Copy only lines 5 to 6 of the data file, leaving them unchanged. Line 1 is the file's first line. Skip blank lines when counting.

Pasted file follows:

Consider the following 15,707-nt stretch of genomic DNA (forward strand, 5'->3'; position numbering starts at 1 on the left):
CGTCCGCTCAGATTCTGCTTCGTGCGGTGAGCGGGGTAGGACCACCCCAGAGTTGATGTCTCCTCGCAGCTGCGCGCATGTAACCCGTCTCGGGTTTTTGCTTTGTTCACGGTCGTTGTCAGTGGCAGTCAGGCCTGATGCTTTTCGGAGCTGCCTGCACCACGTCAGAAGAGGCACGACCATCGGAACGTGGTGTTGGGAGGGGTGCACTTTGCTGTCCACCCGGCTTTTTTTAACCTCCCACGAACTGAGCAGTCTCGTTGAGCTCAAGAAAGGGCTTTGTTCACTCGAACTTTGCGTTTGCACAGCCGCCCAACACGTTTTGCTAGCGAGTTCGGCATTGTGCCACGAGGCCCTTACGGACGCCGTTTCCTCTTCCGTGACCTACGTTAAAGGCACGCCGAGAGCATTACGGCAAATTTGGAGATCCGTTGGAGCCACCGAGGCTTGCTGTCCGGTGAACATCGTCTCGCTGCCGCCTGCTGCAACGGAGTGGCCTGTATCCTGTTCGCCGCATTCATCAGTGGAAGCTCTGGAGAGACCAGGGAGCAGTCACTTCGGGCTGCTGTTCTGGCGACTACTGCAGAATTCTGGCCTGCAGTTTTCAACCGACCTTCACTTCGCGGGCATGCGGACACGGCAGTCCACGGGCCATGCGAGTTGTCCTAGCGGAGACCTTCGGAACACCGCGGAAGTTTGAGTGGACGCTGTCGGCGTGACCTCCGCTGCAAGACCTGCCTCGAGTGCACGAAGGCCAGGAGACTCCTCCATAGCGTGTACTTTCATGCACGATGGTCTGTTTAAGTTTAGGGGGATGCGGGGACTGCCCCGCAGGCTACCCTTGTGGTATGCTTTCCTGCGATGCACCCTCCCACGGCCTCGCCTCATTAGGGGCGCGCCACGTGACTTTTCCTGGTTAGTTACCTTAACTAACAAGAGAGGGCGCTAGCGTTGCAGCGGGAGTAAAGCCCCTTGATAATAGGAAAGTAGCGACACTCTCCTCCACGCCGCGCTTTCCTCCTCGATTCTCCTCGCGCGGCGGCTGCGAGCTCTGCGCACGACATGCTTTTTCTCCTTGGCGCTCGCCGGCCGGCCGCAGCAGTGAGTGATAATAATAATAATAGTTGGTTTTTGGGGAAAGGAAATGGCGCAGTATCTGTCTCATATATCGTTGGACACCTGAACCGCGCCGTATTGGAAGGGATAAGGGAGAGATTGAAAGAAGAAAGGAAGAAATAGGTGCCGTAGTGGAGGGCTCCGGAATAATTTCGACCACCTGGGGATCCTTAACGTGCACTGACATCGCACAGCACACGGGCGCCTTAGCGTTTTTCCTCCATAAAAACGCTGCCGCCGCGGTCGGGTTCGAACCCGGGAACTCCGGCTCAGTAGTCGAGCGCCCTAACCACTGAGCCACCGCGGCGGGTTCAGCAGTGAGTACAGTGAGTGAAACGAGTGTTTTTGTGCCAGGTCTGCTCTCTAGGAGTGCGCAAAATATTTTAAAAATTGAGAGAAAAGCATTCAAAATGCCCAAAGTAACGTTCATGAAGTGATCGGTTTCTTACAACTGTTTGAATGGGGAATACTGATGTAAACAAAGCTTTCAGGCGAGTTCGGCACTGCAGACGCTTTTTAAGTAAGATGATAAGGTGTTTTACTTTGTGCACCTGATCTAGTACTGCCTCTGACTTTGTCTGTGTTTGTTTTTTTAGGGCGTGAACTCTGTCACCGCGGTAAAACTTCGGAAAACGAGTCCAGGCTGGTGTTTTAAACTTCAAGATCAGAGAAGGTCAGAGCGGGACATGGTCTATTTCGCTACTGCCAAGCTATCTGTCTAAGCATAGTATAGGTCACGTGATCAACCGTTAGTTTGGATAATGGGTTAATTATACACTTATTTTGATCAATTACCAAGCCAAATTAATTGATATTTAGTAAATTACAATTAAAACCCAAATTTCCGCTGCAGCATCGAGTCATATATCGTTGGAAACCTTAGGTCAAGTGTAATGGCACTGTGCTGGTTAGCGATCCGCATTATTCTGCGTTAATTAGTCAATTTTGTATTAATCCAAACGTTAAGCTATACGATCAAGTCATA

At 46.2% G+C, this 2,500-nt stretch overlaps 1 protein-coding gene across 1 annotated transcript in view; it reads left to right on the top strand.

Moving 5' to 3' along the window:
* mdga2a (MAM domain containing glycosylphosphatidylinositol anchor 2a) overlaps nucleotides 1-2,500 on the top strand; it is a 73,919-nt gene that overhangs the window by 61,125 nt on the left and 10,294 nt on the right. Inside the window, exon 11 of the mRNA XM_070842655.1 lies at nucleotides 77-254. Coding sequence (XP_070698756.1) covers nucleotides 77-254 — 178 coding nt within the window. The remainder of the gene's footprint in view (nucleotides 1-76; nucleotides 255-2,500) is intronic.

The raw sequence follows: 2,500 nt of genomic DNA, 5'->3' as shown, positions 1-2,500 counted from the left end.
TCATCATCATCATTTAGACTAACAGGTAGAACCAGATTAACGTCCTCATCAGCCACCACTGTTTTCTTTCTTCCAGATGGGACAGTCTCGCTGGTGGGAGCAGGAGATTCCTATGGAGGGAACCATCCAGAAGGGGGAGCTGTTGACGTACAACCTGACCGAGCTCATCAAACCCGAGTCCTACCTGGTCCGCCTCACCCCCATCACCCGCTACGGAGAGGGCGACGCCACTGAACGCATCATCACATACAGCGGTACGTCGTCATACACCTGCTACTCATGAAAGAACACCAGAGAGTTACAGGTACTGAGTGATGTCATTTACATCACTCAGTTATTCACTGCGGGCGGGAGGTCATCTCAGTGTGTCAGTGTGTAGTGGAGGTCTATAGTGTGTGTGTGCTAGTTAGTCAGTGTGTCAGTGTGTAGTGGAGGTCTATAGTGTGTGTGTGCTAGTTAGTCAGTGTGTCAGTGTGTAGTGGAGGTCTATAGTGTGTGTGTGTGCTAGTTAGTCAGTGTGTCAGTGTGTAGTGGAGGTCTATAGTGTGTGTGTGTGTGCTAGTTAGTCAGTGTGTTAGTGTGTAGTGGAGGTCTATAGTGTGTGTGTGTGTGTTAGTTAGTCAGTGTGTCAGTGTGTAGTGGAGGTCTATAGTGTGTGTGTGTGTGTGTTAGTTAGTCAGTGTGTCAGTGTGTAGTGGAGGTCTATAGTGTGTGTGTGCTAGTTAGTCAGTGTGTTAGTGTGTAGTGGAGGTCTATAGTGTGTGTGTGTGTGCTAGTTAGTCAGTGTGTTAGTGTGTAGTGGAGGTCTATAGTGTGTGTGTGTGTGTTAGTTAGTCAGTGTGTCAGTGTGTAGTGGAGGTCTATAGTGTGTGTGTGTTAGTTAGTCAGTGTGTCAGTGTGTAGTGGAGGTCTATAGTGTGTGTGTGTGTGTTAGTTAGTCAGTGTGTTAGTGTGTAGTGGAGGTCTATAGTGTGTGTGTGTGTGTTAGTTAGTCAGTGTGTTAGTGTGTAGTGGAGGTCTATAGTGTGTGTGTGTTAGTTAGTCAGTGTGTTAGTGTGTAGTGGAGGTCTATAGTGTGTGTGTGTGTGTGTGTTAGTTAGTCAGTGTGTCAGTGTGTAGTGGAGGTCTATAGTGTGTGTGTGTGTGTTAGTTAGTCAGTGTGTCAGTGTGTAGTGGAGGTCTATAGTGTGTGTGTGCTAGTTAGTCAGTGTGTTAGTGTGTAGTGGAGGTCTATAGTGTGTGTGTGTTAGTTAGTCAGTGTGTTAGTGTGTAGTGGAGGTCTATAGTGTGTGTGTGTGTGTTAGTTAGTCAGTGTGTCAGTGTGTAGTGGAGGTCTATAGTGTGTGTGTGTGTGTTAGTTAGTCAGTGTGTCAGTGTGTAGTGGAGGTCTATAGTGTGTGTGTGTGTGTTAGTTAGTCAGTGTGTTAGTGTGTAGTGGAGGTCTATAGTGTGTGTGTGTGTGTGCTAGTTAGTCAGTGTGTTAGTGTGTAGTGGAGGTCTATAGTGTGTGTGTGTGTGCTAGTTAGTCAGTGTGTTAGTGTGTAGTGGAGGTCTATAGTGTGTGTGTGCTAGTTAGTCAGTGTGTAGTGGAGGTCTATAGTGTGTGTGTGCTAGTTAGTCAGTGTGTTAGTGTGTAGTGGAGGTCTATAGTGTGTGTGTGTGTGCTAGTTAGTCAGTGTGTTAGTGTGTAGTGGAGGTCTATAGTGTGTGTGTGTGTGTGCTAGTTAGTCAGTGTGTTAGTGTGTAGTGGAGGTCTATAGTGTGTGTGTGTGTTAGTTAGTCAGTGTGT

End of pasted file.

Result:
* mdga2a (MAM domain containing glycosylphosphatidylinositol anchor 2a) overlaps nucleotides 1-2,500 on the top strand; it is a 73,919-nt gene that overhangs the window by 61,125 nt on the left and 10,294 nt on the right. Inside the window, exon 11 of the mRNA XM_070842655.1 lies at nucleotides 77-254. Coding sequence (XP_070698756.1) covers nucleotides 77-254 — 178 coding nt within the window. The remainder of the gene's footprint in view (nucleotides 1-76; nucleotides 255-2,500) is intronic.

The raw sequence follows: 2,500 nt of genomic DNA, 5'->3' as shown, positions 1-2,500 counted from the left end.